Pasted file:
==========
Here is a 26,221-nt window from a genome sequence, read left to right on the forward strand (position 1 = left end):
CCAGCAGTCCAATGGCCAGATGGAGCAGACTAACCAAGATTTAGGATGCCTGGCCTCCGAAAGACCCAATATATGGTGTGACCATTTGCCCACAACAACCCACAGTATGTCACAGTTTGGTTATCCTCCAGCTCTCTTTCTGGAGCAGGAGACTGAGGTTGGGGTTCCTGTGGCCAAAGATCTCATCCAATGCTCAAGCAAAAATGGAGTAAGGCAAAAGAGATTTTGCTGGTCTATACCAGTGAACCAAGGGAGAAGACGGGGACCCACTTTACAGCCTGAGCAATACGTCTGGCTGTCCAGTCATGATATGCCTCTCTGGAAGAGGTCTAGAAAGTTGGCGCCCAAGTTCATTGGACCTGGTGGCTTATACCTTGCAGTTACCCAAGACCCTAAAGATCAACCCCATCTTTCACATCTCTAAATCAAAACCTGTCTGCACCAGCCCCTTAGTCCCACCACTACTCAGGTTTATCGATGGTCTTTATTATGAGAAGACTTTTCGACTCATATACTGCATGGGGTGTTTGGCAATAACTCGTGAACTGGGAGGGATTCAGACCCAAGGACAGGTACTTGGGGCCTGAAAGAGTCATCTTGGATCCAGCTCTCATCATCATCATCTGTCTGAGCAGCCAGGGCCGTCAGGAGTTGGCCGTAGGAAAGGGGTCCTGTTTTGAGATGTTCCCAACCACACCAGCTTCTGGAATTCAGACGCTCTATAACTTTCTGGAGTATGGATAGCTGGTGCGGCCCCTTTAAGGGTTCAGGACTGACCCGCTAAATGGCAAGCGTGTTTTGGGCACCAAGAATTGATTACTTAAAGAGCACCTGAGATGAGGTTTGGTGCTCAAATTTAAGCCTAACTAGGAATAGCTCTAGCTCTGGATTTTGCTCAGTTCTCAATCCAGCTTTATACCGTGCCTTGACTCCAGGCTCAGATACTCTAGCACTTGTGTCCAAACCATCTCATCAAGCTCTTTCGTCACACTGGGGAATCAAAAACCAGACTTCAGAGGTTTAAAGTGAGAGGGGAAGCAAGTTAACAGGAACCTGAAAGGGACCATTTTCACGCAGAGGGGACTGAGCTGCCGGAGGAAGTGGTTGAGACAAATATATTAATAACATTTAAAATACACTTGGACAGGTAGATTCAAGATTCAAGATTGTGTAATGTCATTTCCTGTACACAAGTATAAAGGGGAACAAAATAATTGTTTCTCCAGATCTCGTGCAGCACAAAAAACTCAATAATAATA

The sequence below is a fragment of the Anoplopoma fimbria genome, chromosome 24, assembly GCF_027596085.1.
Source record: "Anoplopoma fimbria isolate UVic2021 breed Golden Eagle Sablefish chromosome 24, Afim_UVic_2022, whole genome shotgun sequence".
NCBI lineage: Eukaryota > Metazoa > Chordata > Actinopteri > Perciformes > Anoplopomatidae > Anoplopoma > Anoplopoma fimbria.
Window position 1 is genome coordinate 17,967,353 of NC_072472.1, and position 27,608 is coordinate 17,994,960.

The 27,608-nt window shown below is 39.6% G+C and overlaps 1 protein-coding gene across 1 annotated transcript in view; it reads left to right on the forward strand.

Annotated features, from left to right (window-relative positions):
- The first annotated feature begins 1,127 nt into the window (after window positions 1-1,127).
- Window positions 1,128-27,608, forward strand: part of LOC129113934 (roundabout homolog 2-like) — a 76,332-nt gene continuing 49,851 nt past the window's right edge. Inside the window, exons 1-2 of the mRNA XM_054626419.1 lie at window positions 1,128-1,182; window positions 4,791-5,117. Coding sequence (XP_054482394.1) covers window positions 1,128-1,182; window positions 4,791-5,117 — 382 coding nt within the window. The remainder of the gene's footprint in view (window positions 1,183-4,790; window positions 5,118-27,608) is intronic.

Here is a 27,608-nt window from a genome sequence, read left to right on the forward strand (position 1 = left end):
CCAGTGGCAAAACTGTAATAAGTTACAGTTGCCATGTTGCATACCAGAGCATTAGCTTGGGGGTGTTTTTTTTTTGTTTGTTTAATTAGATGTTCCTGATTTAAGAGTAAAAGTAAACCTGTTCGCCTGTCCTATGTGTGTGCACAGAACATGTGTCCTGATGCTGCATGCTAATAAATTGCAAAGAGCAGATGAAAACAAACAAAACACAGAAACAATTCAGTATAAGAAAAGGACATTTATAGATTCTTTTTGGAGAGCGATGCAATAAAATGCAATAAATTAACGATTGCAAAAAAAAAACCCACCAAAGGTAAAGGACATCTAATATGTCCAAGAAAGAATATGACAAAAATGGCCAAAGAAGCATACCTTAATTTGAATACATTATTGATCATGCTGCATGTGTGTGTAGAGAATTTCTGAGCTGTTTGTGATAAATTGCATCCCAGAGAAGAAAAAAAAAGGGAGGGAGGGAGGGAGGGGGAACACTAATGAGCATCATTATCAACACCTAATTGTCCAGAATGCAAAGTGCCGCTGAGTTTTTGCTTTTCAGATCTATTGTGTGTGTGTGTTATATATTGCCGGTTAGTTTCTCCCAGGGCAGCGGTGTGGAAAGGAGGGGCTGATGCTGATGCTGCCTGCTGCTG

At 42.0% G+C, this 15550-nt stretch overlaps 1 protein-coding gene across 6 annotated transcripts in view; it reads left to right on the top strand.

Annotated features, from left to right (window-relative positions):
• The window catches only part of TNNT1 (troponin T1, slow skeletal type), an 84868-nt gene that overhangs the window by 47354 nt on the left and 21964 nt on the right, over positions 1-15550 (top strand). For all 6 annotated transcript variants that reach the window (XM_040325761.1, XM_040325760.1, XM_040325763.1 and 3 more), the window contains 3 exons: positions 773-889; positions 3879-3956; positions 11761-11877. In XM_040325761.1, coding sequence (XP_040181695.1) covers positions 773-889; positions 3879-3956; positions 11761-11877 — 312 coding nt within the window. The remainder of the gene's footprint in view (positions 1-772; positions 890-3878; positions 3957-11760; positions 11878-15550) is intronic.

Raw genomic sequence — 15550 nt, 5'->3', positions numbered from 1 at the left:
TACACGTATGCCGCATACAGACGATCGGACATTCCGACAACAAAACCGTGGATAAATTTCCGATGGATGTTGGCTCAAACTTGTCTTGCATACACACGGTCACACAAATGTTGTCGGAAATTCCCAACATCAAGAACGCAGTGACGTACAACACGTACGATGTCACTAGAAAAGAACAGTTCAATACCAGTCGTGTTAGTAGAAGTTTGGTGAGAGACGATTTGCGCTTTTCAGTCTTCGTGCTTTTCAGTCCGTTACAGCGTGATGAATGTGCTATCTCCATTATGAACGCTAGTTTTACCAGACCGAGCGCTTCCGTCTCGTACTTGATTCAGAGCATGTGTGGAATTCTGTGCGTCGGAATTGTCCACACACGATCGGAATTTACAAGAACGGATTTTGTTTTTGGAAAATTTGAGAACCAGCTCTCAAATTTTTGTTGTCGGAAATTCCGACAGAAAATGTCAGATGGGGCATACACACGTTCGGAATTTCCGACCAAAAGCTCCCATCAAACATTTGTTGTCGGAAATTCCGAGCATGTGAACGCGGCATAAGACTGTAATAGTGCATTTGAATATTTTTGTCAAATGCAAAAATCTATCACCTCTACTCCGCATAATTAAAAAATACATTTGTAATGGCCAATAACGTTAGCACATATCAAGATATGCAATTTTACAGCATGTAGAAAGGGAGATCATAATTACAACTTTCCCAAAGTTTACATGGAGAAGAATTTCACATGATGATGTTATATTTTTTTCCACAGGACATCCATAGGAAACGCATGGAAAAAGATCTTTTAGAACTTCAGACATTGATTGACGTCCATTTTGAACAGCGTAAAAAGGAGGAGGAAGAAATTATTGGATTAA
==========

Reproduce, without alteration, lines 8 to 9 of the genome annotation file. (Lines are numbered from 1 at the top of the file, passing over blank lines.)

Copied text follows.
Annotated features, from left to right (window-relative positions):
- The first annotated feature begins 1,127 nt into the window (after window positions 1-1,127).